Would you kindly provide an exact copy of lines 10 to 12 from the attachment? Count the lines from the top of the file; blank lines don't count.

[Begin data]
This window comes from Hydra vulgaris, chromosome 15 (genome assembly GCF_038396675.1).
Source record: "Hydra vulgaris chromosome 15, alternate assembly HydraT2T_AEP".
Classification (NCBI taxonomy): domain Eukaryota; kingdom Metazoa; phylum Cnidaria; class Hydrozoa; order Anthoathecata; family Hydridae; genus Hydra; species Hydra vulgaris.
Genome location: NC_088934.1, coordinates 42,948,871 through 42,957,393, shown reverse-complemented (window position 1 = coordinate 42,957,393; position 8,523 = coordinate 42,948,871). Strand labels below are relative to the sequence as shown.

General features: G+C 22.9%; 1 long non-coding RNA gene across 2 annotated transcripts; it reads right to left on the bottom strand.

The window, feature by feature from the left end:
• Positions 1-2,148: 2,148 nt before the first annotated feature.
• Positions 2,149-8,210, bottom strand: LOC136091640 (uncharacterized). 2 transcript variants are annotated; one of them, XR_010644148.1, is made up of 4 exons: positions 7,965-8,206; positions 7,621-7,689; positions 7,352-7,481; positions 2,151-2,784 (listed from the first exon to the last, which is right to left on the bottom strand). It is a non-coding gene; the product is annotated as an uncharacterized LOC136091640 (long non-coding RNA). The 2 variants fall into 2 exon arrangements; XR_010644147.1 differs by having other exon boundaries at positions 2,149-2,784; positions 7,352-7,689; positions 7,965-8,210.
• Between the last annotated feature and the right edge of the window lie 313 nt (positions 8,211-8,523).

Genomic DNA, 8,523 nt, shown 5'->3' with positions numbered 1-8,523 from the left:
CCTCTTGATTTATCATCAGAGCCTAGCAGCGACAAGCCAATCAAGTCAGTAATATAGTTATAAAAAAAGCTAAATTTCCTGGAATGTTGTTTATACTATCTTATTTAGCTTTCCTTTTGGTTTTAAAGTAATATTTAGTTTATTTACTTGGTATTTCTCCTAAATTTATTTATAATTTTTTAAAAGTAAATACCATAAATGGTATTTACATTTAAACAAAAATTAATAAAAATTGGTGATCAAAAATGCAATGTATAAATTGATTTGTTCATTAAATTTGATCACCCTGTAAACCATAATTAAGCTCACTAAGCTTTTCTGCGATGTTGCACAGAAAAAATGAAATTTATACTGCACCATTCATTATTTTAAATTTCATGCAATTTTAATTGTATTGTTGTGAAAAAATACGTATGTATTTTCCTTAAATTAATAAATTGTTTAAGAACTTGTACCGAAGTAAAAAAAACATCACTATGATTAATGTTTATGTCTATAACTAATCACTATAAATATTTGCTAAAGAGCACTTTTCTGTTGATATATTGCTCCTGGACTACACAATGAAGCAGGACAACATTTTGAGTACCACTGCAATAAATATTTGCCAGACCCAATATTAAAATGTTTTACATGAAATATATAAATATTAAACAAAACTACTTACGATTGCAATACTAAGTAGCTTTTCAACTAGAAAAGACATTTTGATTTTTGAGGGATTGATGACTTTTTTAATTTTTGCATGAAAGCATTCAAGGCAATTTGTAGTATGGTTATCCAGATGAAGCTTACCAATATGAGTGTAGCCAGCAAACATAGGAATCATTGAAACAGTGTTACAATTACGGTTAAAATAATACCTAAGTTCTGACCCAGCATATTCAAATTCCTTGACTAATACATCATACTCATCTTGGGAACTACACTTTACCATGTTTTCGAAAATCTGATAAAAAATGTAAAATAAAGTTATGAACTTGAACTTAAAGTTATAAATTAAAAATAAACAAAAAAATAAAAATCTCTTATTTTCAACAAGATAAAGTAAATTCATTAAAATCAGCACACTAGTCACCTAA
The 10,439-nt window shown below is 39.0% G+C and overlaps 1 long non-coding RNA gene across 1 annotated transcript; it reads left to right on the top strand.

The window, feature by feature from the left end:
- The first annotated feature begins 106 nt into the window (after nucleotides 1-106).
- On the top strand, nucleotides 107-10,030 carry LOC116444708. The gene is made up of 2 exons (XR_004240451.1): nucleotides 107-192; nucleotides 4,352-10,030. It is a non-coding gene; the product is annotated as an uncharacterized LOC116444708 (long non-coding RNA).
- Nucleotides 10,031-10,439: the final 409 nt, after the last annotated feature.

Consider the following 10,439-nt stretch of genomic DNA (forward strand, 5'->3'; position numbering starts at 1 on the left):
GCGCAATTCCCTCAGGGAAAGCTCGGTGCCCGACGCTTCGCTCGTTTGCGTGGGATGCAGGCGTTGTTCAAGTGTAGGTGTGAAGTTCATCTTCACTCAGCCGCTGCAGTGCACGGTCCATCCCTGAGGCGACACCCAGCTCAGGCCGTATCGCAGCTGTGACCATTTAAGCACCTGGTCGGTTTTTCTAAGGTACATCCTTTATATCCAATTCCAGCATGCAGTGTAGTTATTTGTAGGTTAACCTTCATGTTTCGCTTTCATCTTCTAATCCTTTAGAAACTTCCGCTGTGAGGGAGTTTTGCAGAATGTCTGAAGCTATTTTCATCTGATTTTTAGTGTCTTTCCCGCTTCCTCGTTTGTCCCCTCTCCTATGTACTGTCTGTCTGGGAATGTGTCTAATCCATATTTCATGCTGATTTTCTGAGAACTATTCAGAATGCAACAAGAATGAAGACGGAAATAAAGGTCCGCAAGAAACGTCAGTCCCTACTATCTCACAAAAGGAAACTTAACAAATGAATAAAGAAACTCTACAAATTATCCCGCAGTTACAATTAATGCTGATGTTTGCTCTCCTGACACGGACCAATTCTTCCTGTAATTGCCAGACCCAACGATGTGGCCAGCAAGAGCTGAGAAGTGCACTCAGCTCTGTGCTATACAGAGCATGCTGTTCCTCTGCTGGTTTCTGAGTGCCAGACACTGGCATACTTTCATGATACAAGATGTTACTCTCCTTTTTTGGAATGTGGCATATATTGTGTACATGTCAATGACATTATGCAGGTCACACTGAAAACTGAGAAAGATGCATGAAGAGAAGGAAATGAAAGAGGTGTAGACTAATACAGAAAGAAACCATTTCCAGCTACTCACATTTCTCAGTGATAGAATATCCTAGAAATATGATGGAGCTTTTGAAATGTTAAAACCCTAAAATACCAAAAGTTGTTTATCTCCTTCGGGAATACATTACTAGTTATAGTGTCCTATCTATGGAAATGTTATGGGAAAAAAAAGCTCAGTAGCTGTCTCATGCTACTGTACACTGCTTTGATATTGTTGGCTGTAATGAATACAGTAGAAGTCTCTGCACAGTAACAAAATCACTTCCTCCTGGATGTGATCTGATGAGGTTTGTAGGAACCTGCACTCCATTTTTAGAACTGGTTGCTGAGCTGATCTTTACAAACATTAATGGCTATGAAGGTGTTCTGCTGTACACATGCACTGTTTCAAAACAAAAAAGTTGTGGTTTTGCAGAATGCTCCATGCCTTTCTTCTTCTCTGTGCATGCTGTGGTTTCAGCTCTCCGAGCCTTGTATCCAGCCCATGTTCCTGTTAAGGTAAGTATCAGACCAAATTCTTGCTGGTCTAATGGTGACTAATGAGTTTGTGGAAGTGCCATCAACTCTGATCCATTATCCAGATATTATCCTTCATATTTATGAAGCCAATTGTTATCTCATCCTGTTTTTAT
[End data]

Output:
Genomic DNA, 8,523 nt, shown 5'->3' with positions numbered 1-8,523 from the left:
CCTCTTGATTTATCATCAGAGCCTAGCAGCGACAAGCCAATCAAGTCAGTAATATAGTTATAAAAAAAGCTAAATTTCCTGGAATGTTGTTTATACTATCTTATTTAGCTTTCCTTTTGGTTTTAAAGTAATATTTAGTTTATTTACTTGGTATTTCTCCTAAATTTATTTATAATTTTTTAAAAGTAAATACCATAAATGGTATTTACATTTAAACAAAAATTAATAAAAATTGGTGATCAAAAATGCAATGTATAAATTGATTTGTTCATTAAATTTGATCACCCTGTAAACCATAATTAAGCTCACTAAGCTTTTCTGCGATGTTGCACAGAAAAAATGAAATTTATACTGCACCATTCATTATTTTAAATTTCATGCAATTTTAATTGTATTGTTGTGAAAAAATACGTATGTATTTTCCTTAAATTAATAAATTGTTTAAGAACTTGTACCGAAGTAAAAAAAACATCACTATGATTAATGTTTATGTCTATAACTAATCACTATAAATATTTGCTAAAGAGCACTTTTCTGTTGATATATTGCTCCTGGACTACACAATGAAGCAGGACAACATTTTGAGTACCACTGCAATAAATATTTGCCAGACCCAATATTAAAATGTTTTACATGAAATATATAAATATTAAACAAAACTACTTACGATTGCAATACTAAGTAGCTTTTCAACTAGAAAAGACATTTTGATTTTTGAGGGATTGATGACTTTTTTAATTTTTGCATGAAAGCATTCAAGGCAATTTGTAGTATGGTTATCCAGATGAAGCTTACCAATATGAGTGTAGCCAGCAAACATAGGAATCATTGAAACAGTGTTACAATTACGGTTAAAATAATACCTAAGTTCTGACCCAGCATATTCAAATTCCTTGACTAATACATCATACTCATCTTGGGAACTACACTTTACCATGTTTTCGAAAATCTGATAAAAAATGTAAAATAAAGTTATGAACTTGAACTTAAAGTTATAAATTAAAAATAAACAAAAAAATAAAAATCTCTTATTTTCAACAAGATAAAGTAAATTCATTAAAATCAGCACACTAGTCACCTAA
The 10,439-nt window shown below is 39.0% G+C and overlaps 1 long non-coding RNA gene across 1 annotated transcript; it reads left to right on the top strand.